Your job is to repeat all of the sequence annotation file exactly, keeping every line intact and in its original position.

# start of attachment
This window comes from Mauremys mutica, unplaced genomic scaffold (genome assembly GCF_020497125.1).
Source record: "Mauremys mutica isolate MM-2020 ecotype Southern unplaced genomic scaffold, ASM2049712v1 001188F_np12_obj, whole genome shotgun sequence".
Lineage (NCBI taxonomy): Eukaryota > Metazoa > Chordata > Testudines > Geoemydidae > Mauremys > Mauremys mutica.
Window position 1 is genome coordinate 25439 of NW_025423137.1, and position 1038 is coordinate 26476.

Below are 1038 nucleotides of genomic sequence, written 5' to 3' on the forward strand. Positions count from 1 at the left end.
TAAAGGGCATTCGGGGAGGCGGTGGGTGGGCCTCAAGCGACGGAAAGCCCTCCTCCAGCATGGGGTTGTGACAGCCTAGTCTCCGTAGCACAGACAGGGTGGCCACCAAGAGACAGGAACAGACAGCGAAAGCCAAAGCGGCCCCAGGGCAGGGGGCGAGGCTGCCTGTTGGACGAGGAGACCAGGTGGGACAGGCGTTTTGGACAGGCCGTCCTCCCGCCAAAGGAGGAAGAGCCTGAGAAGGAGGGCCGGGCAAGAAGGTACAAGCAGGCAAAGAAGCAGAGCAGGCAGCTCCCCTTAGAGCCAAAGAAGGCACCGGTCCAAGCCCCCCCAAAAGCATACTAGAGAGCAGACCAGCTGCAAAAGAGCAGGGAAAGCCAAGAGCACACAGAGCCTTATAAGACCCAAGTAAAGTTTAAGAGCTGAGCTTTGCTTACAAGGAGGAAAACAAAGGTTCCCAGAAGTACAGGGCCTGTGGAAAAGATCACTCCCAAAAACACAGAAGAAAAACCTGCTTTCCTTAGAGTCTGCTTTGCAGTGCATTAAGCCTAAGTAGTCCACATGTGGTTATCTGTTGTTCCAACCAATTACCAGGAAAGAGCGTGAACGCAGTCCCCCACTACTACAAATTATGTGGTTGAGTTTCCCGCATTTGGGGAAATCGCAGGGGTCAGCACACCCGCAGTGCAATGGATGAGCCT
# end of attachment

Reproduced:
This window comes from Mauremys mutica, unplaced genomic scaffold (genome assembly GCF_020497125.1).
Source record: "Mauremys mutica isolate MM-2020 ecotype Southern unplaced genomic scaffold, ASM2049712v1 001188F_np12_obj, whole genome shotgun sequence".
Lineage (NCBI taxonomy): Eukaryota > Metazoa > Chordata > Testudines > Geoemydidae > Mauremys > Mauremys mutica.
Window position 1 is genome coordinate 25439 of NW_025423137.1, and position 1038 is coordinate 26476.

Below are 1038 nucleotides of genomic sequence, written 5' to 3' on the forward strand. Positions count from 1 at the left end.
TAAAGGGCATTCGGGGAGGCGGTGGGTGGGCCTCAAGCGACGGAAAGCCCTCCTCCAGCATGGGGTTGTGACAGCCTAGTCTCCGTAGCACAGACAGGGTGGCCACCAAGAGACAGGAACAGACAGCGAAAGCCAAAGCGGCCCCAGGGCAGGGGGCGAGGCTGCCTGTTGGACGAGGAGACCAGGTGGGACAGGCGTTTTGGACAGGCCGTCCTCCCGCCAAAGGAGGAAGAGCCTGAGAAGGAGGGCCGGGCAAGAAGGTACAAGCAGGCAAAGAAGCAGAGCAGGCAGCTCCCCTTAGAGCCAAAGAAGGCACCGGTCCAAGCCCCCCCAAAAGCATACTAGAGAGCAGACCAGCTGCAAAAGAGCAGGGAAAGCCAAGAGCACACAGAGCCTTATAAGACCCAAGTAAAGTTTAAGAGCTGAGCTTTGCTTACAAGGAGGAAAACAAAGGTTCCCAGAAGTACAGGGCCTGTGGAAAAGATCACTCCCAAAAACACAGAAGAAAAACCTGCTTTCCTTAGAGTCTGCTTTGCAGTGCATTAAGCCTAAGTAGTCCACATGTGGTTATCTGTTGTTCCAACCAATTACCAGGAAAGAGCGTGAACGCAGTCCCCCACTACTACAAATTATGTGGTTGAGTTTCCCGCATTTGGGGAAATCGCAGGGGTCAGCACACCCGCAGTGCAATGGATGAGCCT